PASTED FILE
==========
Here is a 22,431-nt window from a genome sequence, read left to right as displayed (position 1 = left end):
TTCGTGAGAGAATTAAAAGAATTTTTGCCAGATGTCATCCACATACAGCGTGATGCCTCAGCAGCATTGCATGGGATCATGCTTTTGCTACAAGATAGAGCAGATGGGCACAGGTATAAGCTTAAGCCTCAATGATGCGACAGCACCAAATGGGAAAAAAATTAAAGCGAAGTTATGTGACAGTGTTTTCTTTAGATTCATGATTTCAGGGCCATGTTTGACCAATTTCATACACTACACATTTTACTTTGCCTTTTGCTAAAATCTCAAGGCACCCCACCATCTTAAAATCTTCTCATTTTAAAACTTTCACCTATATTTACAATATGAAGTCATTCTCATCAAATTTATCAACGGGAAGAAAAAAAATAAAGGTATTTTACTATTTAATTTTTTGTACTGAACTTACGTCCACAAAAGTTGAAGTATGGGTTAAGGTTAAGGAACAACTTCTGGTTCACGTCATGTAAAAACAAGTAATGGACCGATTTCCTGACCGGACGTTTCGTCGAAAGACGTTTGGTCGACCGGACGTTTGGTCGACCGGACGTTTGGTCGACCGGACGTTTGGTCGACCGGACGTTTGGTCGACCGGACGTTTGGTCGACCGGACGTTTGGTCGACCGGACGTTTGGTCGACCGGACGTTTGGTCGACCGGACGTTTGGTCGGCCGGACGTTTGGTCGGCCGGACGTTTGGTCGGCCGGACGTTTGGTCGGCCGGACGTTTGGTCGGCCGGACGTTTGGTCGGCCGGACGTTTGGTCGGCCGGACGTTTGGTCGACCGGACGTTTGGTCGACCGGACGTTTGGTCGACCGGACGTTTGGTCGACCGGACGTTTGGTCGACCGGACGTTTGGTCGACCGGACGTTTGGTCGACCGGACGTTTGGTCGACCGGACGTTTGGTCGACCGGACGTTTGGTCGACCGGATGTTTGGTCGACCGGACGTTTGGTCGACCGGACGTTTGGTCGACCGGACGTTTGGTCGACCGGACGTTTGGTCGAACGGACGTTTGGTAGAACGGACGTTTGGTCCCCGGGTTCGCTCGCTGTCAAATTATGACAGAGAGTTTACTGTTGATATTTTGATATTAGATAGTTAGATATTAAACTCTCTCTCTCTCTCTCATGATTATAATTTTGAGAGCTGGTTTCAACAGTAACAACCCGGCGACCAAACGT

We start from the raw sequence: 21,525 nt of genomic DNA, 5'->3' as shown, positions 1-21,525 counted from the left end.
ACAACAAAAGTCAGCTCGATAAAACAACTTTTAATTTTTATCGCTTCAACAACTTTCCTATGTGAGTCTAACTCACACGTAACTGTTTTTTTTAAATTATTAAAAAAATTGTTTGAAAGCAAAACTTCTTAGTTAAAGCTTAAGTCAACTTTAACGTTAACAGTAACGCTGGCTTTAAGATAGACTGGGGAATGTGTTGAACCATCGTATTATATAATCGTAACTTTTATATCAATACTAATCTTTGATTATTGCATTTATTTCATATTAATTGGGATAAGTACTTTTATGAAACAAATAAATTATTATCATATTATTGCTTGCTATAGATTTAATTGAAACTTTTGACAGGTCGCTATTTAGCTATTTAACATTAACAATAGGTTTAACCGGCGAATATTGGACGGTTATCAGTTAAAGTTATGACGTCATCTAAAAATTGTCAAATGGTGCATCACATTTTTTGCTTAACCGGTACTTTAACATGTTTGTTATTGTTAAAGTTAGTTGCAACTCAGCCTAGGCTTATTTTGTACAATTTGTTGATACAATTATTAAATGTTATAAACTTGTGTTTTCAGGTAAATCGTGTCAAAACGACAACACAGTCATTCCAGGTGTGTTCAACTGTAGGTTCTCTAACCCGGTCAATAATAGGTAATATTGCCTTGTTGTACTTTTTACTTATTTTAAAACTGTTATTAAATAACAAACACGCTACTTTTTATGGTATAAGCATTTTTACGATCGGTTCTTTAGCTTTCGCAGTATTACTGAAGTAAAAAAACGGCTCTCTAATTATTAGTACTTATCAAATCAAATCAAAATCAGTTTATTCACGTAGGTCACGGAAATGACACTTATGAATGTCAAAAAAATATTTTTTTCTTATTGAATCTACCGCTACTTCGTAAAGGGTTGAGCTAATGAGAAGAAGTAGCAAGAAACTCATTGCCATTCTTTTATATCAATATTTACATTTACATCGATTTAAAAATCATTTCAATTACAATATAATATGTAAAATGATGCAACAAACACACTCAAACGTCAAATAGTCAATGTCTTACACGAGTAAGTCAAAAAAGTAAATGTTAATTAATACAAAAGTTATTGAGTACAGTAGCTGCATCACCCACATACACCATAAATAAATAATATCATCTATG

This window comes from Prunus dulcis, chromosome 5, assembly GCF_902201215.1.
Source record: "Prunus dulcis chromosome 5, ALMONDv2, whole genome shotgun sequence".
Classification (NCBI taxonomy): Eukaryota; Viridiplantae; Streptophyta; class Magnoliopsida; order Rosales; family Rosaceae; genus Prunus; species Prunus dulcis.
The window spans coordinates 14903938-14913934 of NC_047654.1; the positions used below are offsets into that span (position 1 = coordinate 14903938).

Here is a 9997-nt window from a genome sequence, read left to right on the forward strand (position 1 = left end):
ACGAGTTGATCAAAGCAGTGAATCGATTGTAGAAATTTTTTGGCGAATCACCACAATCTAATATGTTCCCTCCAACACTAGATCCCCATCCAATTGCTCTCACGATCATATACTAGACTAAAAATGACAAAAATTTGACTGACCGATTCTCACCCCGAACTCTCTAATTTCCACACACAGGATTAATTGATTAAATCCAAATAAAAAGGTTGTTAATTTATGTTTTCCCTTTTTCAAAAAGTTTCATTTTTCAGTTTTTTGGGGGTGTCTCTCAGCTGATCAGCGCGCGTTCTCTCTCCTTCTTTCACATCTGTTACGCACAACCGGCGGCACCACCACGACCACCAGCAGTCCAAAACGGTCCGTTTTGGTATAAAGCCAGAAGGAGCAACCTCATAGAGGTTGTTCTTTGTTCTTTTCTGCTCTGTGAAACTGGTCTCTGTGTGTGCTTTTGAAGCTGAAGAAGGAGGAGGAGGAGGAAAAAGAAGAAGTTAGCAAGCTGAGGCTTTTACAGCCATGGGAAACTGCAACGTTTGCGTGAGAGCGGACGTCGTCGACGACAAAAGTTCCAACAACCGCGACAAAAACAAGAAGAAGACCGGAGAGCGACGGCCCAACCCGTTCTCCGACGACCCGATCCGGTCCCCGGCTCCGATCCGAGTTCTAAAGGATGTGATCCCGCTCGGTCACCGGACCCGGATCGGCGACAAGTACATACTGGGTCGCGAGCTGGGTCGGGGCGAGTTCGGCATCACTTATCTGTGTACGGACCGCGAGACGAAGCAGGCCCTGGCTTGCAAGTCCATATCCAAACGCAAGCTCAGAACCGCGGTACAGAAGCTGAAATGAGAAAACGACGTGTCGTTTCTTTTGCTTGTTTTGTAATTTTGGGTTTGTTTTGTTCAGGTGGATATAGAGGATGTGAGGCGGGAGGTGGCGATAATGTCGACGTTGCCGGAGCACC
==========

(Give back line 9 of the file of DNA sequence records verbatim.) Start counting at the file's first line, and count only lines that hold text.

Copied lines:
Here is a 9997-nt window from a genome sequence, read left to right on the forward strand (position 1 = left end):